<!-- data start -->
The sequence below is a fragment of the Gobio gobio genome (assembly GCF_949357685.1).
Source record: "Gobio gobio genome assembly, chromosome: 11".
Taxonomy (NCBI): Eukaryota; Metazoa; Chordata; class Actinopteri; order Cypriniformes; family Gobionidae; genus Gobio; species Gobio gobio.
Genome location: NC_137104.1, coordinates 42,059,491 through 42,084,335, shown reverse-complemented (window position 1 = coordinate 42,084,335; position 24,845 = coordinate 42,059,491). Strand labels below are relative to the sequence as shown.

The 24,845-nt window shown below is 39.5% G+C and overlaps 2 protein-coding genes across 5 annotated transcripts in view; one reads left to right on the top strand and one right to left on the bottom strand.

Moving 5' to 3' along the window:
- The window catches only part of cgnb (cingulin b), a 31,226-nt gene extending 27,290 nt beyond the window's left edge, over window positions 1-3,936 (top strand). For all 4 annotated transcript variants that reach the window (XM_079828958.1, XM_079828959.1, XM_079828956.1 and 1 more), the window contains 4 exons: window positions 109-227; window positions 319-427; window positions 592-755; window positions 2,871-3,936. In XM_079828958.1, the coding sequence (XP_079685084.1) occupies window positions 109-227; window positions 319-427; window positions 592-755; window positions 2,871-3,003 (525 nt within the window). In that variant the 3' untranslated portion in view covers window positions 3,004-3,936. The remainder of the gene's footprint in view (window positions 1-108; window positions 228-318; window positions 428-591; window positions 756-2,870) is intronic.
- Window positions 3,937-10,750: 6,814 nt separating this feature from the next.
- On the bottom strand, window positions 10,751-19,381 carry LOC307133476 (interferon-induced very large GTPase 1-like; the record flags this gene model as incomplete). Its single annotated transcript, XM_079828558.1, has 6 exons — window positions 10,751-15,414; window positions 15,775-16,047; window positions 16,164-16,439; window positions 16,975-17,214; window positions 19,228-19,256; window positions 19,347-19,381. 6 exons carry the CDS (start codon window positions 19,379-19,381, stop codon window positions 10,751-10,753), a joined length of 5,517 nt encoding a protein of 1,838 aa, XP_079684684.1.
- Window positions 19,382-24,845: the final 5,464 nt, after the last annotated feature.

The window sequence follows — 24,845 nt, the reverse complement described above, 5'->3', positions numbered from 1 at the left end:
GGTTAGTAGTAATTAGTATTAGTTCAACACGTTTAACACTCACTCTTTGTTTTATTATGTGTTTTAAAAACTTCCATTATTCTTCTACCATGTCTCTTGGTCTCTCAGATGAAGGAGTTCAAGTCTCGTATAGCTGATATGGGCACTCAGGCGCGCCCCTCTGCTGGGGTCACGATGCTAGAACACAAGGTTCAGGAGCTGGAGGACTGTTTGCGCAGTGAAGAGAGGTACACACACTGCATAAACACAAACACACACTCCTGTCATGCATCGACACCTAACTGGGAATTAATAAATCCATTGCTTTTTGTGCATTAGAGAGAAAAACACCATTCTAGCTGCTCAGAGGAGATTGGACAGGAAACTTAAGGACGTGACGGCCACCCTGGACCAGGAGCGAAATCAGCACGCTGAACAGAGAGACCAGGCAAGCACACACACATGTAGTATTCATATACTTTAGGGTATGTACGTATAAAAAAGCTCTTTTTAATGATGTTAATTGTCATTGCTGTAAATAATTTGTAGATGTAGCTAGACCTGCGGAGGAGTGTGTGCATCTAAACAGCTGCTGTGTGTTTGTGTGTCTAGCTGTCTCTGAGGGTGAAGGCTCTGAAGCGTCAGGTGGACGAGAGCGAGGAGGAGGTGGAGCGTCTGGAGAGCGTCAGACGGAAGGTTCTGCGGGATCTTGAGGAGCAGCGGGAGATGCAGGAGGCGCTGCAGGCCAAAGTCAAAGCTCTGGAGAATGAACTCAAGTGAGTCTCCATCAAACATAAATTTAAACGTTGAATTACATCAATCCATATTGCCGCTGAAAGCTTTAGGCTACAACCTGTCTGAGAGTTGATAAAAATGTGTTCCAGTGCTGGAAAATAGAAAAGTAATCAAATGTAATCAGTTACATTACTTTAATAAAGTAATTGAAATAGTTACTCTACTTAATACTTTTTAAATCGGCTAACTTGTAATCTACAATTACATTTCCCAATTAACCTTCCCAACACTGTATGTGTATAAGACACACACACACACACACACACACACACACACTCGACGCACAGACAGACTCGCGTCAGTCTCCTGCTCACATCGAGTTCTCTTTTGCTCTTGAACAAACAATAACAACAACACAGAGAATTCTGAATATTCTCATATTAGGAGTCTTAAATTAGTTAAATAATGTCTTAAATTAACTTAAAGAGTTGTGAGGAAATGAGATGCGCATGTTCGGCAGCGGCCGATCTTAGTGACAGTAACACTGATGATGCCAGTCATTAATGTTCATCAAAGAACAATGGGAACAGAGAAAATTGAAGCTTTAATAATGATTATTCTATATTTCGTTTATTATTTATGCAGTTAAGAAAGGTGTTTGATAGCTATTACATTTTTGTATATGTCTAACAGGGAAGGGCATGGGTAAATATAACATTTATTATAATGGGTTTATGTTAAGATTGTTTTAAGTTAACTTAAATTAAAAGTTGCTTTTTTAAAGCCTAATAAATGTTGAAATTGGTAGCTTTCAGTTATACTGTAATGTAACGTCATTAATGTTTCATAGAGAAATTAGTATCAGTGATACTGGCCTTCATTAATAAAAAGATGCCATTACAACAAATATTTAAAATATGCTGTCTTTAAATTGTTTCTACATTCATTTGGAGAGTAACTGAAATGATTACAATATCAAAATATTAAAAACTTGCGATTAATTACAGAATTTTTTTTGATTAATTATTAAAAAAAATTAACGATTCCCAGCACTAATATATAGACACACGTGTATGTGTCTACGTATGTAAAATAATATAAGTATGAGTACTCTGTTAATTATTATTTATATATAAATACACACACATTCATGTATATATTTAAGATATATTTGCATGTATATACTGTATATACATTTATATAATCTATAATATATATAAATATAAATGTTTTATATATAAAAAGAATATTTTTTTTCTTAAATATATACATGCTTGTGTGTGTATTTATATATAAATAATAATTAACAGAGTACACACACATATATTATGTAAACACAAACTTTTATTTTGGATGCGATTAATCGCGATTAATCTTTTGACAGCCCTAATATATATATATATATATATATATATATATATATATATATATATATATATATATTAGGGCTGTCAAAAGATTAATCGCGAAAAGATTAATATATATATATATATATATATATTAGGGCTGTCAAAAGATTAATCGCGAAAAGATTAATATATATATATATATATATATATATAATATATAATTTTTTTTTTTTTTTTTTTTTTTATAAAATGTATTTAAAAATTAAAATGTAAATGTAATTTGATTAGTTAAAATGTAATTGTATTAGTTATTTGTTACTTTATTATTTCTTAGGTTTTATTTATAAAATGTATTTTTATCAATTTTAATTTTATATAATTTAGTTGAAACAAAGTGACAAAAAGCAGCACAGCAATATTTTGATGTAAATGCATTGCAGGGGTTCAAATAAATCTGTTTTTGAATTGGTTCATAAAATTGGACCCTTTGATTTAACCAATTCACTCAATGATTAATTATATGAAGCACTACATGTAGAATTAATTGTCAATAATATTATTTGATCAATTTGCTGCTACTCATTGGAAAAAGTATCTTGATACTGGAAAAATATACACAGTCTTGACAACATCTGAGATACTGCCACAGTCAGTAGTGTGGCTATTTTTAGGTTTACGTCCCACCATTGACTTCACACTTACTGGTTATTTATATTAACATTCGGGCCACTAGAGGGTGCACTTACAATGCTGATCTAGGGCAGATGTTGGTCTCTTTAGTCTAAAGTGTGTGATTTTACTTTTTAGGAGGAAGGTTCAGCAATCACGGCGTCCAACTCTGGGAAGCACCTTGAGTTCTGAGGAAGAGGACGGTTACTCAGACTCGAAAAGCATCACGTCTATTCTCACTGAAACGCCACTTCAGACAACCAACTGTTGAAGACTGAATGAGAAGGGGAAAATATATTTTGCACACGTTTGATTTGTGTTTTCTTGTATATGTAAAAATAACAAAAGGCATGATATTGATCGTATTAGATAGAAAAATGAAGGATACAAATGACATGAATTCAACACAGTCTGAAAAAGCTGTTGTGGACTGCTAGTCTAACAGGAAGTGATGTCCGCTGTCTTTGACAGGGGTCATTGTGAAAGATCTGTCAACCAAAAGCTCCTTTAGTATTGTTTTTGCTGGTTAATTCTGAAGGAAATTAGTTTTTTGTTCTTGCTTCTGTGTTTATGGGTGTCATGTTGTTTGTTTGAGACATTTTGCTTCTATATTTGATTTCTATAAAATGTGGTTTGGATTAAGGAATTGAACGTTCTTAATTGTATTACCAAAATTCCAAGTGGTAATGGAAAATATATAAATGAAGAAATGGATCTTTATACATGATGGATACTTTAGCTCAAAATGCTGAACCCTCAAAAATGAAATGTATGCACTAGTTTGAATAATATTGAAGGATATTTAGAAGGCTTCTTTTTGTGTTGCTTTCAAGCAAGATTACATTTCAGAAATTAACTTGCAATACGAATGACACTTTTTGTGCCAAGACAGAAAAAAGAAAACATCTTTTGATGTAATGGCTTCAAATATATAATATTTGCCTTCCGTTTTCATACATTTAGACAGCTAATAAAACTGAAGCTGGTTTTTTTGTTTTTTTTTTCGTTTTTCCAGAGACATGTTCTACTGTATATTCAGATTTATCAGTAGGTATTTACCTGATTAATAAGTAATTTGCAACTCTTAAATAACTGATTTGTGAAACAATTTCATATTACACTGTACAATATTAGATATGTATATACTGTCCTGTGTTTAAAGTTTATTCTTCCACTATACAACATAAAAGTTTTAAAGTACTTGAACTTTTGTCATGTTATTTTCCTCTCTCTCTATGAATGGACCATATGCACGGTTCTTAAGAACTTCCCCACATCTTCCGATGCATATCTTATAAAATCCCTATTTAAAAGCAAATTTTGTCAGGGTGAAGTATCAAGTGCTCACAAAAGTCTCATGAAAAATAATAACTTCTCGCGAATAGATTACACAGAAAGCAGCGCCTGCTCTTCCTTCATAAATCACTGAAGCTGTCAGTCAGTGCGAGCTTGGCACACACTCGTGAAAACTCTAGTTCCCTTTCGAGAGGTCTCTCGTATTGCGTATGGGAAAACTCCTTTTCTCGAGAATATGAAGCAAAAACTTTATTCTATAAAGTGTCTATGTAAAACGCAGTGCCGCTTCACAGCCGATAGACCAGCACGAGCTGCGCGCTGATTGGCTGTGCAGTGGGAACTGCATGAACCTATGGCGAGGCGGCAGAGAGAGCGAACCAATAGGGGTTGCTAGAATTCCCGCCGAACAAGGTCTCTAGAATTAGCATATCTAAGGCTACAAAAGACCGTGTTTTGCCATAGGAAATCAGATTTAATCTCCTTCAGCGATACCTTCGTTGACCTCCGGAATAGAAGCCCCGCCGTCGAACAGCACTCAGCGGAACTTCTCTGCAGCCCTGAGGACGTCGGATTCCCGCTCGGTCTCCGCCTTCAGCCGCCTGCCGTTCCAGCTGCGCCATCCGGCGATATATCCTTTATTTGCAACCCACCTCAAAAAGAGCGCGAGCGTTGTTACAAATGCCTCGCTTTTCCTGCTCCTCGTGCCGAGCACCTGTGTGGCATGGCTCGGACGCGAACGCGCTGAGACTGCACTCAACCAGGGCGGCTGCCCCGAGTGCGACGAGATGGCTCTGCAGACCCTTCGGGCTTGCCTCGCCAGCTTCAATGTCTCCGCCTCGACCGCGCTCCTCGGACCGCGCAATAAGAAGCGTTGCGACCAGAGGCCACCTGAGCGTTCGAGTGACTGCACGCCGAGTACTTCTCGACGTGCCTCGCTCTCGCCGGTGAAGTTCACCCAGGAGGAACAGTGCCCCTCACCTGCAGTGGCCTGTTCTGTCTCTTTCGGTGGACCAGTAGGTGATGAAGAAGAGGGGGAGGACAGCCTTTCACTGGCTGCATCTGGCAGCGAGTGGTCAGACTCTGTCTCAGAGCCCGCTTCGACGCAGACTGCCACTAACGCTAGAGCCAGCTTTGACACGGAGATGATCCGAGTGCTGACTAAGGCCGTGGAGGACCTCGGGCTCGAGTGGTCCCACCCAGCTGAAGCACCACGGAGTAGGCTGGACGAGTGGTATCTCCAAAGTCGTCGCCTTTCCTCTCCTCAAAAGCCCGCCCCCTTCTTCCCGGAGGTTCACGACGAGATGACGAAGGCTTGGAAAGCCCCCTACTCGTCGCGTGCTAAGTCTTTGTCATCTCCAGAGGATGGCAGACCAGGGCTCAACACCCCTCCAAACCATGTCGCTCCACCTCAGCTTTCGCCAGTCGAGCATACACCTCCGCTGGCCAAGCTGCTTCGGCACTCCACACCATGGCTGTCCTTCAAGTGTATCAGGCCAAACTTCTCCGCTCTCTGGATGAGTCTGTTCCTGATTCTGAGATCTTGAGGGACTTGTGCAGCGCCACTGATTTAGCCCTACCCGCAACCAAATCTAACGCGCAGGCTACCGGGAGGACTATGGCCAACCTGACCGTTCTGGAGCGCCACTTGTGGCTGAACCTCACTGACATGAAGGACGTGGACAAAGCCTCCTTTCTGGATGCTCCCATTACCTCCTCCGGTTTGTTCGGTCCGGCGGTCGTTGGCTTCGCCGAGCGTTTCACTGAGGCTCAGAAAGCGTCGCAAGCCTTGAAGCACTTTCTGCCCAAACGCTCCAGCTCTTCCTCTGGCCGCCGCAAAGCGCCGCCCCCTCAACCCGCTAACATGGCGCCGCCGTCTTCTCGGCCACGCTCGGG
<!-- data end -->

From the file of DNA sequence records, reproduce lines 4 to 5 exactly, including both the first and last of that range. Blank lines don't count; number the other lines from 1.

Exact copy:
Genome location: NC_137104.1, coordinates 42,059,491 through 42,084,335, shown reverse-complemented (window position 1 = coordinate 42,084,335; position 24,845 = coordinate 42,059,491). Strand labels below are relative to the sequence as shown.

The 24,845-nt window shown below is 39.5% G+C and overlaps 2 protein-coding genes across 5 annotated transcripts in view; one reads left to right on the top strand and one right to left on the bottom strand.